The audio framework supports multiple personalities, allowing for devices to be accessed with different programming interfaces.
The audio framework also provides a number of facilities, such as mixing of audio streams, and data format and sample rate conversion.
An audio data format is characterized in the audio driver by four parameters: sample Rate, encoding, precision, and channels. Refer to the device-specific manual pages for a list of the audio formats that each device supports. In addition to the formats that the audio device supports directly, other formats provide higher data compression. Applications can convert audio data to and from these formats when playing or recording.
The audio mixer always configures the hardware for the highest possible sample rate for both play and record. This ensures that none of the audio streams require compute-intensive low pass filtering. The result is that high sample rate audio streams are not degraded by filtering.
Sample rate conversion can be a compute-intensive operation, depending on the number of channels and a device's sample rate. For example, an 8KHz signal can be easily converted to 48KHz, requiring a low cost up sampling by 6. However, converting from 44.1KHz to 48KHz is computer intensive because it must be up sampled by 160 and then down sampled by 147. This is only done using integer multipliers.
Applications can greatly reduce the impact of sample rate conversion by carefully picking the sample rate. Applications should always use the highest sample rate the device supports. An application can also do its own sample rate conversion (to take advantage of floating point and accelerated instructions) or use small integers for up and down sampling.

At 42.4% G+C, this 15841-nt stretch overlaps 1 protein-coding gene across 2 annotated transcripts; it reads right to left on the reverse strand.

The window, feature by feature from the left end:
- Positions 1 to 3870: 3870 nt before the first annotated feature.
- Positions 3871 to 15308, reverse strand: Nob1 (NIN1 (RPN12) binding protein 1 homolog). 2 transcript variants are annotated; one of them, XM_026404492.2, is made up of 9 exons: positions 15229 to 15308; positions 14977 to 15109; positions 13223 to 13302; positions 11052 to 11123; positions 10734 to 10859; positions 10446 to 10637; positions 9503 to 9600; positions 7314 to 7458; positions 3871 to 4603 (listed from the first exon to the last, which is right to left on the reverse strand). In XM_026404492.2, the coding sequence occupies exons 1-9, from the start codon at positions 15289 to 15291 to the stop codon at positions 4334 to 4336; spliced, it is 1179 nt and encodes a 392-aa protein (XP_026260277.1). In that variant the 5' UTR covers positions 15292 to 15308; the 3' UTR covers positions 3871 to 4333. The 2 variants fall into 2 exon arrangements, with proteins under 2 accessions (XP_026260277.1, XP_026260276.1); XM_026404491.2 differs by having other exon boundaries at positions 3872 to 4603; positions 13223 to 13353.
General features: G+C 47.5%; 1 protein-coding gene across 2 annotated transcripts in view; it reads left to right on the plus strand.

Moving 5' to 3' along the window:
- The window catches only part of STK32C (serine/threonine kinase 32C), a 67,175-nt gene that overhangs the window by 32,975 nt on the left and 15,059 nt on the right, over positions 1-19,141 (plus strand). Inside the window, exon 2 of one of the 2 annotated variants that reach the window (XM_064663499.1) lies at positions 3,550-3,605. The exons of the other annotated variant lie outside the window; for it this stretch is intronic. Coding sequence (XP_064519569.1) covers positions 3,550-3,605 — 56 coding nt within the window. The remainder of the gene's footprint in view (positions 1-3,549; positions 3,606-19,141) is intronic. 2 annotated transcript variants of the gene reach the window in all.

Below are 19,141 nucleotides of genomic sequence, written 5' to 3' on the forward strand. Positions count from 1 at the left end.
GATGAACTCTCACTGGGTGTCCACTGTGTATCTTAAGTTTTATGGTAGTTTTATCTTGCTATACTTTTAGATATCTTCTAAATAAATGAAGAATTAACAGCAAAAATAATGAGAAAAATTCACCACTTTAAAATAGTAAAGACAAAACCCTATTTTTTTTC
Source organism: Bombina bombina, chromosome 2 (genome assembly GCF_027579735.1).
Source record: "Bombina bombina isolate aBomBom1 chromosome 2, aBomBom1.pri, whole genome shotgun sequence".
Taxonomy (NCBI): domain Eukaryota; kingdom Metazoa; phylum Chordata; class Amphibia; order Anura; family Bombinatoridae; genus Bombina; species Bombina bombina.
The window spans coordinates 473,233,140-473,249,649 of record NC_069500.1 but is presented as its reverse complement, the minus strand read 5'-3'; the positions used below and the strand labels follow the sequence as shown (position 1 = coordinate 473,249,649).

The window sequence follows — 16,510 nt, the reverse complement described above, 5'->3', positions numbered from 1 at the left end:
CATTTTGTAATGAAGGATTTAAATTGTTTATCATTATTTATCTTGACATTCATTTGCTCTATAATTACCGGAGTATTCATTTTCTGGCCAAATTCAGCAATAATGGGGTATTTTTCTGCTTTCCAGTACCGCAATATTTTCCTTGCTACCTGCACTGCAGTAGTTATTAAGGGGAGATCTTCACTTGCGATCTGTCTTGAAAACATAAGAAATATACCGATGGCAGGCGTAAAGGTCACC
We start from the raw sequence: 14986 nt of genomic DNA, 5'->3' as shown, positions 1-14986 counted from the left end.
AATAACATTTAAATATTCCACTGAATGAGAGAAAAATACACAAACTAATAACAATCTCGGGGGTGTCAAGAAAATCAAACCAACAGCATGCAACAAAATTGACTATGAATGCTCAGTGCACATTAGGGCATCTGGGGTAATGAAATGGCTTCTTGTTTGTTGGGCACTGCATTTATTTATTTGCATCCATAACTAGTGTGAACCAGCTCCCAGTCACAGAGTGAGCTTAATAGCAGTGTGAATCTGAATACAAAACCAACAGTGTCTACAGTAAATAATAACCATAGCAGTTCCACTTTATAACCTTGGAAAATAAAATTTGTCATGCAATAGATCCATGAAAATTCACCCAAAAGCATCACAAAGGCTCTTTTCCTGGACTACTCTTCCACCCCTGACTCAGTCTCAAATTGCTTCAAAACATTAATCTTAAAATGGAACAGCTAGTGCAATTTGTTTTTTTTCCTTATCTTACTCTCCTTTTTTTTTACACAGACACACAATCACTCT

All modern audio devices run at 48 kHz or a multiple thereof, hence just using 48 kHz can be a reasonable compromise if the application is not prepared to select higher sample rates.
Linear Pulse Code Modulation (PCM) is an uncompressed, signed audio format in which sample values are directly proportional to audio signal voltages. Each sample is a 2's complement number that represents a positive or negative amplitude.
Encoding Precision Channels Signed Linear PCM 32-bit Mono or Stereo Signed Linear PCM 16-bit Mono or Stereo Signed Linear PCM 8-bit Mono or Stereo u-Law 8-bit Mono or Stereo A-Law 8-bit Mono or Stereo
The audio mixer converts all audio streams to 24-bit Linear PCM before mixing. After mixing, conversion is made to the best possible Codec format. The conversion process is not compute intensive and audio applications can choose the encoding format that best meets their needs.
The mixer discards the low order 8 bits of 32-bit Signed Linear PCM in order to perform mixing. (This is done to allow for possible overflows to fit into 32-bits when mixing multiple streams together.) Hence, the maximum effective precision is 24-bits.
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|January 10, 2020|